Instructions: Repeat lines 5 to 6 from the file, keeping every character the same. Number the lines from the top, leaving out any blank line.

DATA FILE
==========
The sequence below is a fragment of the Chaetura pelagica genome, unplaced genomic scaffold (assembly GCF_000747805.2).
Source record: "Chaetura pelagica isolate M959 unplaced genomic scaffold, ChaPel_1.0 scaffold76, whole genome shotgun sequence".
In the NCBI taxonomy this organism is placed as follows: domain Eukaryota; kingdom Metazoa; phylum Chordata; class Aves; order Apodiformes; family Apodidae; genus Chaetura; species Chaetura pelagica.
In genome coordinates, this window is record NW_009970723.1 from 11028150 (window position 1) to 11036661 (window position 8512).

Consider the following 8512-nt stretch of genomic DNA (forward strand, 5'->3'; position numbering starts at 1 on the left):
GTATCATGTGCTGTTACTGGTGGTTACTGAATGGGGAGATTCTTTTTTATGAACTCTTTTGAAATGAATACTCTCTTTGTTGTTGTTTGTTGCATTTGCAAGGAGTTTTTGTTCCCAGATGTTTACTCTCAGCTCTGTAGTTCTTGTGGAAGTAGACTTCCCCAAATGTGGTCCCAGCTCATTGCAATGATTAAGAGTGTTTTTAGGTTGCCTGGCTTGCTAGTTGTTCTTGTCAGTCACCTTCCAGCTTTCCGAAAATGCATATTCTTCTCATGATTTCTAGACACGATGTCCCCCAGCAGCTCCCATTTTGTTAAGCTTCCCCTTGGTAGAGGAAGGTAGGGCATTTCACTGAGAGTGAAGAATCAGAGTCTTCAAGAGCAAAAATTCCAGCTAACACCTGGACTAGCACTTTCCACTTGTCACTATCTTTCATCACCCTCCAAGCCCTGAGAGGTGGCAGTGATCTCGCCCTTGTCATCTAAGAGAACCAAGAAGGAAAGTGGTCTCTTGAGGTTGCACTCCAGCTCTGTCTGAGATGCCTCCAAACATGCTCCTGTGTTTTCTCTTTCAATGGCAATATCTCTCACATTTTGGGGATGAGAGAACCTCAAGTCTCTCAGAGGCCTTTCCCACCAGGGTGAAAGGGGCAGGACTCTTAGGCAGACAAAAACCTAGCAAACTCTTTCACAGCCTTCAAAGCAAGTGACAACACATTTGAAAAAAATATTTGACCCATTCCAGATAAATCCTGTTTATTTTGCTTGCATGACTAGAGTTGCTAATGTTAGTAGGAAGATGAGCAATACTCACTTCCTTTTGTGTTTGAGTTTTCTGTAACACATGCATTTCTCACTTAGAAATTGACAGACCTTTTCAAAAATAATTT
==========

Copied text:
Consider the following 8512-nt stretch of genomic DNA (forward strand, 5'->3'; position numbering starts at 1 on the left):
GTATCATGTGCTGTTACTGGTGGTTACTGAATGGGGAGATTCTTTTTTATGAACTCTTTTGAAATGAATACTCTCTTTGTTGTTGTTTGTTGCATTTGCAAGGAGTTTTTGTTCCCAGATGTTTACTCTCAGCTCTGTAGTTCTTGTGGAAGTAGACTTCCCCAAATGTGGTCCCAGCTCATTGCAATGATTAAGAGTGTTTTTAGGTTGCCTGGCTTGCTAGTTGTTCTTGTCAGTCACCTTCCAGCTTTCCGAAAATGCATATTCTTCTCATGATTTCTAGACACGATGTCCCCCAGCAGCTCCCATTTTGTTAAGCTTCCCCTTGGTAGAGGAAGGTAGGGCATTTCACTGAGAGTGAAGAATCAGAGTCTTCAAGAGCAAAAATTCCAGCTAACACCTGGACTAGCACTTTCCACTTGTCACTATCTTTCATCACCCTCCAAGCCCTGAGAGGTGGCAGTGATCTCGCCCTTGTCATCTAAGAGAACCAAGAAGGAAAGTGGTCTCTTGAGGTTGCACTCCAGCTCTGTCTGAGATGCCTCCAAACATGCTCCTGTGTTTTCTCTTTCAATGGCAATATCTCTCACATTTTGGGGATGAGAGAACCTCAAGTCTCTCAGAGGCCTTTCCCACCAGGGTGAAAGGGGCAGGACTCTTAGGCAGACAAAAACCTAGCAAACTCTTTCACAGCCTTCAAAGCAAGTGACAACACATTTGAAAAAAATATTTGACCCATTCCAGATAAATCCTGTTTATTTTGCTTGCATGACTAGAGTTGCTAATGTTAGTAGGAAGATGAGCAATACTCACTTCCTTTTGTGTTTGAGTTTTCTGTAACACATGCATTTCTCACTTAGAAATTGACAGACCTTTTCAAAAATAATTT